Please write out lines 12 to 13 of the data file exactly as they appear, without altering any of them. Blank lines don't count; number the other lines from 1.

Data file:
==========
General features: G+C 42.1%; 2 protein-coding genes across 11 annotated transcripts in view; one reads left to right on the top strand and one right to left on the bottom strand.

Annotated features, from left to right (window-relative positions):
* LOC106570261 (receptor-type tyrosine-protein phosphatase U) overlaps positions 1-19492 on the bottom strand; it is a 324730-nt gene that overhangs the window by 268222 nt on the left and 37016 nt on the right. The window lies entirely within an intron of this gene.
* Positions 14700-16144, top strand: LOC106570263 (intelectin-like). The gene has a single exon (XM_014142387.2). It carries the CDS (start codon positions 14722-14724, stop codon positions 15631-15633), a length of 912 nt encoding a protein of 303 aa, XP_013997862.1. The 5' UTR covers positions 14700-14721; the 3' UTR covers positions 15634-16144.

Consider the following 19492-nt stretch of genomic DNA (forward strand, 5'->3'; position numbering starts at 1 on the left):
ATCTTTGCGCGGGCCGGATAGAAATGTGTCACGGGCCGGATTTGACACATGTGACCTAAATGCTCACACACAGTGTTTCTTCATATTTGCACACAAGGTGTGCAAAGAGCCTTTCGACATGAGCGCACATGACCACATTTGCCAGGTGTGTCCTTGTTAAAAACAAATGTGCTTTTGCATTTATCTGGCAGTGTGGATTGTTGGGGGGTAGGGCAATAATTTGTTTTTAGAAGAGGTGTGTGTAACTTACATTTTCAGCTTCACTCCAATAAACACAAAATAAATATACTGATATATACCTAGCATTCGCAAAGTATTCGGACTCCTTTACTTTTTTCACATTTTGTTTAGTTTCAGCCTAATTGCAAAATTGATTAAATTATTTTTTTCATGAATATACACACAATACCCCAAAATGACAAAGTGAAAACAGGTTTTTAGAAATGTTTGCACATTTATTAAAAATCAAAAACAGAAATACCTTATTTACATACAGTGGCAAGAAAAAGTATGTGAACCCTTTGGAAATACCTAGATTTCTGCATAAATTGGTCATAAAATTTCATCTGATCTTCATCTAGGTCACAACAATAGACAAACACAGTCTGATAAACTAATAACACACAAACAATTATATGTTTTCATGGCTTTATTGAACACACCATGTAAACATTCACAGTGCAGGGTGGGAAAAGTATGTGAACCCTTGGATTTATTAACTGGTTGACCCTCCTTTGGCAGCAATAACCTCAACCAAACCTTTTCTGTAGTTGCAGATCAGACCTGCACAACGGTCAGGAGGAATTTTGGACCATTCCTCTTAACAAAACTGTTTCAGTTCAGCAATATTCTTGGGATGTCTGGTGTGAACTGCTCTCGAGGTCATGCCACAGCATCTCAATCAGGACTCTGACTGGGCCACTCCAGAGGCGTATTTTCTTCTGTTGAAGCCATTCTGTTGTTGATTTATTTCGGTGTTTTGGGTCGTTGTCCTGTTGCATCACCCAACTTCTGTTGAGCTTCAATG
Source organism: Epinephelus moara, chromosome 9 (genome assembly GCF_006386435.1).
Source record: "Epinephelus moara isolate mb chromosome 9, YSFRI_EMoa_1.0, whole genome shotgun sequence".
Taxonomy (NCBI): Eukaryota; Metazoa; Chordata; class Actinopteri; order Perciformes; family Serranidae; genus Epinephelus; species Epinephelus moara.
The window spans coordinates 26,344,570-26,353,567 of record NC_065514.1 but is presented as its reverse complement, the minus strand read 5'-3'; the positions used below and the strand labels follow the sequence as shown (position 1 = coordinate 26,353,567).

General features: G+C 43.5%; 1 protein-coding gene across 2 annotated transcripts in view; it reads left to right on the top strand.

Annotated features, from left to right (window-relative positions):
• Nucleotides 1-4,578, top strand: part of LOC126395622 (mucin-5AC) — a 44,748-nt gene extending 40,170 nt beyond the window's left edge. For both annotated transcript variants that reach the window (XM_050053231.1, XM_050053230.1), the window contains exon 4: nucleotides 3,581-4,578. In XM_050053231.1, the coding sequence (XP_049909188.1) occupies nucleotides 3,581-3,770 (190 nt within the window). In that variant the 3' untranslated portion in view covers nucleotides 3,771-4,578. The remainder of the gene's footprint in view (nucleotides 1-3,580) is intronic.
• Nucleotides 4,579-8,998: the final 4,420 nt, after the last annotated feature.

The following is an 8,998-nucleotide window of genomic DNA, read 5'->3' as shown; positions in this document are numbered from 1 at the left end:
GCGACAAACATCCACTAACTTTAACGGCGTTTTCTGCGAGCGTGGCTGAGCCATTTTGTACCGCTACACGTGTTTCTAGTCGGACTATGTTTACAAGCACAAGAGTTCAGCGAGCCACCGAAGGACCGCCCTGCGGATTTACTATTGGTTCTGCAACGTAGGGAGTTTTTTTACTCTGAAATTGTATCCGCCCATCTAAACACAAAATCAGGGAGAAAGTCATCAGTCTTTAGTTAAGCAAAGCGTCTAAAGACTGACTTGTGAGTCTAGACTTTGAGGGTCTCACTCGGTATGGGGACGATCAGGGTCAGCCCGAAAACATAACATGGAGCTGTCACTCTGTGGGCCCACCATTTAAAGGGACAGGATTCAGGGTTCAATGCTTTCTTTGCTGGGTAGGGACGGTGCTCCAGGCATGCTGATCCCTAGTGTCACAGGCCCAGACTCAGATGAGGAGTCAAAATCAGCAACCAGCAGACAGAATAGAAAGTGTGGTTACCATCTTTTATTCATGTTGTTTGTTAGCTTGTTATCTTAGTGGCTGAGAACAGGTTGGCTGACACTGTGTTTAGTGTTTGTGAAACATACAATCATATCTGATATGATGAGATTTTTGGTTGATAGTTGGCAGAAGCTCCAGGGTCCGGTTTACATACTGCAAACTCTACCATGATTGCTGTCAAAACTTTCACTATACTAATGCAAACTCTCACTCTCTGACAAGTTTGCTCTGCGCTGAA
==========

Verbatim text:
Annotated features, from left to right (window-relative positions):
• Nucleotides 1-4,578, top strand: part of LOC126395622 (mucin-5AC) — a 44,748-nt gene extending 40,170 nt beyond the window's left edge. For both annotated transcript variants that reach the window (XM_050053231.1, XM_050053230.1), the window contains exon 4: nucleotides 3,581-4,578. In XM_050053231.1, the coding sequence (XP_049909188.1) occupies nucleotides 3,581-3,770 (190 nt within the window). In that variant the 3' untranslated portion in view covers nucleotides 3,771-4,578. The remainder of the gene's footprint in view (nucleotides 1-3,580) is intronic.